Ansuz is a magical ancestral power, one that has been handed down from generation to generation along genetic lines. The ancient Germanic peoples knew that they were 'descended from their Gods,' as the geneologies of their kings, heroes, and clanic chieftans show. The power link between gods and men was, for them, unbroken. It remains so. Through the power of this rune the realization of the link between the ancestral gods and their people may be regained.
The A-rune embodies the death mysteries of the AEsir.
Key words: Reception - transformation - expression, numinous knowledge, inspiration, ecstasy, word-song, death mysteries.
Magical workings: Increase of both active and passive magical powers and clairvoyant abilities, etc. Convincing and magnetic speech, and the power of suggestion and hypnosis. Acquisition of creative wisdom, inspiration, ecstasy, and divine communication. Banishing the death and terror through knowledge of Odhinn.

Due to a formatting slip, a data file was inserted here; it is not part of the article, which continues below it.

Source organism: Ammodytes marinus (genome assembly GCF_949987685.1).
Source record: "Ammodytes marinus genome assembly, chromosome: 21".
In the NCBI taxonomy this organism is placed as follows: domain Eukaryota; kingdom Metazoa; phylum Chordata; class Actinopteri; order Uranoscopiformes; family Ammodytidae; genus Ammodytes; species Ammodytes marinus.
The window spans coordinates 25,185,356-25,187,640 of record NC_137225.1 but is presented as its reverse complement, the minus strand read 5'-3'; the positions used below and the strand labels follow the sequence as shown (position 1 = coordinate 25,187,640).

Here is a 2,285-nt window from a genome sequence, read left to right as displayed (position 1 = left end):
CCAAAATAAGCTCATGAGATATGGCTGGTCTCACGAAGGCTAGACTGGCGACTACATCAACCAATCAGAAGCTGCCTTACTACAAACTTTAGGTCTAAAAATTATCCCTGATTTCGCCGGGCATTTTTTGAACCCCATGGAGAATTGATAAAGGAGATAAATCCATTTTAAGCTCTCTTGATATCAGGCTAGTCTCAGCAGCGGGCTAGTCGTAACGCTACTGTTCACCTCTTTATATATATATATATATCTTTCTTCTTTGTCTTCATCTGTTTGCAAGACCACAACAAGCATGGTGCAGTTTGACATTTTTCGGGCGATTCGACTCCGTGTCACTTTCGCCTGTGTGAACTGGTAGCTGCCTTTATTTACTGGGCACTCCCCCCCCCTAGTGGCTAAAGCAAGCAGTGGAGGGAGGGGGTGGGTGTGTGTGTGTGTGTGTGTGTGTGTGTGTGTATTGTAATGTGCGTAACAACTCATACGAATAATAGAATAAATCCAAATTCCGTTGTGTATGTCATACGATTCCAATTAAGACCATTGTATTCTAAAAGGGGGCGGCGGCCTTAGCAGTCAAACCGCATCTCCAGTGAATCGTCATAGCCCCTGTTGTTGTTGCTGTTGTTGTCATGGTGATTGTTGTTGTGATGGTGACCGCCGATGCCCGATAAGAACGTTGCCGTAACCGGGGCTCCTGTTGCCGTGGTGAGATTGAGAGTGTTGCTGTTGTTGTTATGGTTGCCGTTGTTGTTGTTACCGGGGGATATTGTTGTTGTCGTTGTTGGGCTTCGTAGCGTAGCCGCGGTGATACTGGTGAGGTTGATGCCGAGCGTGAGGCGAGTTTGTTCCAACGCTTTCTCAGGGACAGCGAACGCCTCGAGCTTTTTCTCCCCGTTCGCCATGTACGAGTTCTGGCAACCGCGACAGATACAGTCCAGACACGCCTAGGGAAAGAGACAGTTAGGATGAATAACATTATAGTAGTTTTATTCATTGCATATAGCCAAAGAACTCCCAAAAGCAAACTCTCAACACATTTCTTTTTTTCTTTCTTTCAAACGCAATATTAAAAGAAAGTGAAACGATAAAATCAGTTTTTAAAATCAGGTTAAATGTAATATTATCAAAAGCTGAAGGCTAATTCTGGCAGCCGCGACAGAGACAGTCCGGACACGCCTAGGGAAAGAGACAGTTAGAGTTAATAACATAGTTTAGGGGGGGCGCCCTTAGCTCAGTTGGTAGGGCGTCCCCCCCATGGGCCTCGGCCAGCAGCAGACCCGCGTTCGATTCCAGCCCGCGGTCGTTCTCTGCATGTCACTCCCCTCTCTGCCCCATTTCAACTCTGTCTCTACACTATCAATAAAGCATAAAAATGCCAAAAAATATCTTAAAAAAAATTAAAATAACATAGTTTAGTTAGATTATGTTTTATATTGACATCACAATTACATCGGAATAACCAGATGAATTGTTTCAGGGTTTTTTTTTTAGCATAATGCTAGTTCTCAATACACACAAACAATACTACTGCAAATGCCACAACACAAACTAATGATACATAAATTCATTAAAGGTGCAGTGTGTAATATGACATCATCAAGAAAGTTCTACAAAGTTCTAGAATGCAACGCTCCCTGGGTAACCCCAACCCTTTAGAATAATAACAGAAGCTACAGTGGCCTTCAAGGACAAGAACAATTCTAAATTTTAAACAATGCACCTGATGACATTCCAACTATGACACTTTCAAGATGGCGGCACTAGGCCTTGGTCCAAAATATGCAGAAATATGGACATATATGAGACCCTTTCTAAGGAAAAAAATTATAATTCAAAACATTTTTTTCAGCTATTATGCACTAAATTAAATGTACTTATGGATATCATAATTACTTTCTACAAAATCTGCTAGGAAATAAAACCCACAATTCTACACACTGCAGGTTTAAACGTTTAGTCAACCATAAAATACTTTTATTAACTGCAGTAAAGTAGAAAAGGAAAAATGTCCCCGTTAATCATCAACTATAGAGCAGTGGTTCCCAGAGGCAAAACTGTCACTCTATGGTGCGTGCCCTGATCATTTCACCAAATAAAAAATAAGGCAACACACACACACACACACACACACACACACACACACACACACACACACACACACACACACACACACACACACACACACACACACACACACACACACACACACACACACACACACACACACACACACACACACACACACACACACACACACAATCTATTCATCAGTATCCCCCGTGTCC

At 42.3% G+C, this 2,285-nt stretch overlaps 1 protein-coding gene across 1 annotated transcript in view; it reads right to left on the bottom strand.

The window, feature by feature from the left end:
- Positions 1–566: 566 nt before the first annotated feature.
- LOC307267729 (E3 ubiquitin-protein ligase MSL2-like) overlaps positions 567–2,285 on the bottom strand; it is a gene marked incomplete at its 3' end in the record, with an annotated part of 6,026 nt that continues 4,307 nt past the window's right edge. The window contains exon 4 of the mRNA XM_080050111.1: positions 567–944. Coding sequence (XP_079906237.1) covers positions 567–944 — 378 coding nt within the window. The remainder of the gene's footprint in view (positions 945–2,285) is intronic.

Another good reference book with lots of illustrations is Arthur Cotterell's The Mythology Library - Norse Mythology. ISBN 1-85967-998-6. Go to Amazon or BarnesandNoble.com to purchase new or used try abebooks.com

Also, try a book called Creed of Iron - Wotansvolk Wisdom by Ron McVan. It is published by 14 WordPress located in St. Maries, Idaho. It has a sticker on the back that has the following ISBN: 0-9678123-0-5. It was published in 1997. This is a pretty hard book to find but it contains a whole lot of good stuff so if you're really interested in this subject, you need to have this in your library.